Livestock futures have been steadily climbing in 2021, and rising demand for meat products in a post-pandemic summer could push prices even higher. Restaurants and consumers continue to pay more for meat, as beef prices were 18.5% higher in April compared to the same month two years prior.
Further, a recent cyberattack on JBS, the world’s largest meat company by sales, temporarily shuttered production at a time when meat products are flying off the shelves. This, along with ongoing supply chain issues, may continue to hinder the meat industry’s recovery from the pandemic and drive prices higher for consumers throughout the summer.
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Meat Prices Remain Buoyant
The price of meat has been surging this year, and that trend does not show any signs of slowing. Per the Washington Post, the United Nations Food and Agriculture Organization just recorded the seventh consecutive months of rising meat prices across the globe.
Additionally, the price of pork soared 2.6% in the month of April, which is 4.8% higher than a year ago, while beef prices rose 3.3% in April YoY. Data from the U.S Bureau of Labor Statistics found that consumers were paying roughly 11% more for a chicken breast in March 2021 from a year earlier.
These costs are soaring even higher when compared to the pre-pandemic prices of 2019. A report from Rabobank, highlighted by Food Ingredients First, found that US beef prices in April were 18.5% higher at wholesale and 11.5% higher at retail than the same month two years ago.
Major beef producing countries are seeing prices soar even further. The aforementioned Rabobank report found that rising demand in China drove April beef cattle prices up 9% year-over-year, which is a 30% increase from 2018. As MRP has covered for years now, China continues to struggle with the ripple effects of sporadic outbreaks of African Swine Fever (ASF), a hog-borne virus that carries a near-100% fatality rate for the animal. ASF and the mass culling of potentially infected pigs that comes along with efforts to contain the virus devastated China’s pork supply in 2018-2019, killing off about half of the country’s entire herd of hogs.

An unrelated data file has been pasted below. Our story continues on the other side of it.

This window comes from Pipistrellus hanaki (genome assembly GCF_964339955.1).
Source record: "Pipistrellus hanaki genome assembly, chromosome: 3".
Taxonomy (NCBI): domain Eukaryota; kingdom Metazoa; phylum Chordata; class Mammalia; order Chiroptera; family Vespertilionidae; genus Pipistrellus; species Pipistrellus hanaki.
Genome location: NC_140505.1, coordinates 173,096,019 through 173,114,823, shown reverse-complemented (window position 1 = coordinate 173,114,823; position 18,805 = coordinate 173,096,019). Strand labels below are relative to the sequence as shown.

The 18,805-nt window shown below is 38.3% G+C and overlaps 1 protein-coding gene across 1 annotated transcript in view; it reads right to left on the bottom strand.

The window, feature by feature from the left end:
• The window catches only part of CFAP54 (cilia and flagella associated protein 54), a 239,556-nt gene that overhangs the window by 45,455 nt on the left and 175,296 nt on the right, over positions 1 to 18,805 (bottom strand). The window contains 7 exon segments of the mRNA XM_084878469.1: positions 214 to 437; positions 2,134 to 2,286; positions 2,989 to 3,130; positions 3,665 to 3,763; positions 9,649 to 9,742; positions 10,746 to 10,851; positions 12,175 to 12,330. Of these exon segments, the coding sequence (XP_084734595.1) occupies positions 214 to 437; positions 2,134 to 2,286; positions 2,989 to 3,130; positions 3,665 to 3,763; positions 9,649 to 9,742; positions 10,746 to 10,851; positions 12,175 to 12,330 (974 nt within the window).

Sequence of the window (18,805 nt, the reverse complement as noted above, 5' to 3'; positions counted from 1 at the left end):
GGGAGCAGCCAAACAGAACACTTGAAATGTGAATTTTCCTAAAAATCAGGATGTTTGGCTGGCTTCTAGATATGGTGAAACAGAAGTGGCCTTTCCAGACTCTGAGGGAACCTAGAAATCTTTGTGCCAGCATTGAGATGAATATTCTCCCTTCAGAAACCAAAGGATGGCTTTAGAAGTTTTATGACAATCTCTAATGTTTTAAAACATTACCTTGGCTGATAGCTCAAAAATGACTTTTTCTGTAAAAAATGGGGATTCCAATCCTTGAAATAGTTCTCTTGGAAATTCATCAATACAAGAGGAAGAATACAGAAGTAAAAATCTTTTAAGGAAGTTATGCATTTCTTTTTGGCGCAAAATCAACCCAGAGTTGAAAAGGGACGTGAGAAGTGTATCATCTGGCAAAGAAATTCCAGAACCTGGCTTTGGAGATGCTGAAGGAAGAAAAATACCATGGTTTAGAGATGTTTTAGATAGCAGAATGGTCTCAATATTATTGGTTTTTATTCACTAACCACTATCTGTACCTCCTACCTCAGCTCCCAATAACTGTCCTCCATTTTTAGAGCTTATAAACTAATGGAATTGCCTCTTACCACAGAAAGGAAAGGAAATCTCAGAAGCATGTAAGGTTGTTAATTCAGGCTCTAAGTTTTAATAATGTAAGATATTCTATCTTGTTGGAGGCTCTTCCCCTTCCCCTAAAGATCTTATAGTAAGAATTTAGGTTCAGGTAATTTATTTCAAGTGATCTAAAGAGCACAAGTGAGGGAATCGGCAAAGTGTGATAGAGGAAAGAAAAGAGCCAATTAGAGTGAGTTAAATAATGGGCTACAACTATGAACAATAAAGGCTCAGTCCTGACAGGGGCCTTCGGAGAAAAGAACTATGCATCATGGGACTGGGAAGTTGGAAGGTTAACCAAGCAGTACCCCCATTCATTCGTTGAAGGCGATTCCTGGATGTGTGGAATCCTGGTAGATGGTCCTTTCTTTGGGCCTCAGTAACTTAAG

Since the country’s domestic supply of pork – the most popular protein in the country – has yet to recover, the world’s most populous nation has largely relied on imports to fill the gigantic gap in meat supplies. According to Meat and Livestock Australia (MLA), China broke a record in March, importing more than 1 million tonnes of meat from around the world.
Per Australian Broadcasting Corporation, Chinese meat imports for the first quarter of 2021 were up 21% on the same period last year.
Reuters writes that Argentina, which is the second largest beef supplier to China, has had to halt exports in May for a month due to rising inflation and rising demand from Asia. Due to this, domestic beef prices have jumped 60% in a year.
Recently, the United Nations Agency said the surge in beef prices is contributing to the highest food prices since 2014. A poll conducted by the Morning Consult, featured in the New York Post, found that 65% of Americans have noticed their red meat purchases have become more expensive. Further, one-third of respondents said their grocery bills have increased since the beginning of the year, with 25% of Americans reporting they have been purchasing fewer meat items to cut their spending. The poll surveyed 2000 grocery shoppers across the US.
Grilling Season Brings Additional Pressure
Meat prices are expected to see a seasonal demand surge as a post-pandemic summer, filled with barbecues and gatherings, is finally here. The 15-week period between Memorial Day and Labor Day, coined as “grilling season”, is expected to cause consumers and restaurants to shell out more…